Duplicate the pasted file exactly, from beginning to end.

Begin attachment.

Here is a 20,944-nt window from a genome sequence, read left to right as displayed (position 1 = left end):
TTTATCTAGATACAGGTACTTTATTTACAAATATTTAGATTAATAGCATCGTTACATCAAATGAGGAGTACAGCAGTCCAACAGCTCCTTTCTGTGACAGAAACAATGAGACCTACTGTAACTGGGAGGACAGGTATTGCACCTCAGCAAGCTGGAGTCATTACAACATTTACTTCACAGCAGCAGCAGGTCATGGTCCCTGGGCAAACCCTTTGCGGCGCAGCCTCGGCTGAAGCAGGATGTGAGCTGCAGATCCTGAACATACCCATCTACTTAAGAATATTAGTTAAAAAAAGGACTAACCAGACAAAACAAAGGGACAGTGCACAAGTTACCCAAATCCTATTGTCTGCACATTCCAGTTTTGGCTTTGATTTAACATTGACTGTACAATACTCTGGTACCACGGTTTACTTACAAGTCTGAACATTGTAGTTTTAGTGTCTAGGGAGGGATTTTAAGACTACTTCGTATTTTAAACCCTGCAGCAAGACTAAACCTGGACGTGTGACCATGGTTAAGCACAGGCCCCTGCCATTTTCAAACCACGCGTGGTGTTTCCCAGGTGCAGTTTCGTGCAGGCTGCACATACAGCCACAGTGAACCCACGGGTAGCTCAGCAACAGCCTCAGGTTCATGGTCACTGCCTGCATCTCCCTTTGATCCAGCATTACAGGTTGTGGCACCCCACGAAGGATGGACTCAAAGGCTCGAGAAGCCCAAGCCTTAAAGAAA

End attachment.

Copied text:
Here is a 20,944-nt window from a genome sequence, read left to right as displayed (position 1 = left end):
TTTATCTAGATACAGGTACTTTATTTACAAATATTTAGATTAATAGCATCGTTACATCAAATGAGGAGTACAGCAGTCCAACAGCTCCTTTCTGTGACAGAAACAATGAGACCTACTGTAACTGGGAGGACAGGTATTGCACCTCAGCAAGCTGGAGTCATTACAACATTTACTTCACAGCAGCAGCAGGTCATGGTCCCTGGGCAAACCCTTTGCGGCGCAGCCTCGGCTGAAGCAGGATGTGAGCTGCAGATCCTGAACATACCCATCTACTTAAGAATATTAGTTAAAAAAAGGACTAACCAGACAAAACAAAGGGACAGTGCACAAGTTACCCAAATCCTATTGTCTGCACATTCCAGTTTTGGCTTTGATTTAACATTGACTGTACAATACTCTGGTACCACGGTTTACTTACAAGTCTGAACATTGTAGTTTTAGTGTCTAGGGAGGGATTTTAAGACTACTTCGTATTTTAAACCCTGCAGCAAGACTAAACCTGGACGTGTGACCATGGTTAAGCACAGGCCCCTGCCATTTTCAAACCACGCGTGGTGTTTCCCAGGTGCAGTTTCGTGCAGGCTGCACATACAGCCACAGTGAACCCACGGGTAGCTCAGCAACAGCCTCAGGTTCATGGTCACTGCCTGCATCTCCCTTTGATCCAGCATTACAGGTTGTGGCACCCCACGAAGGATGGACTCAAAGGCTCGAGAAGCCCAAGCCTTAAAGAAA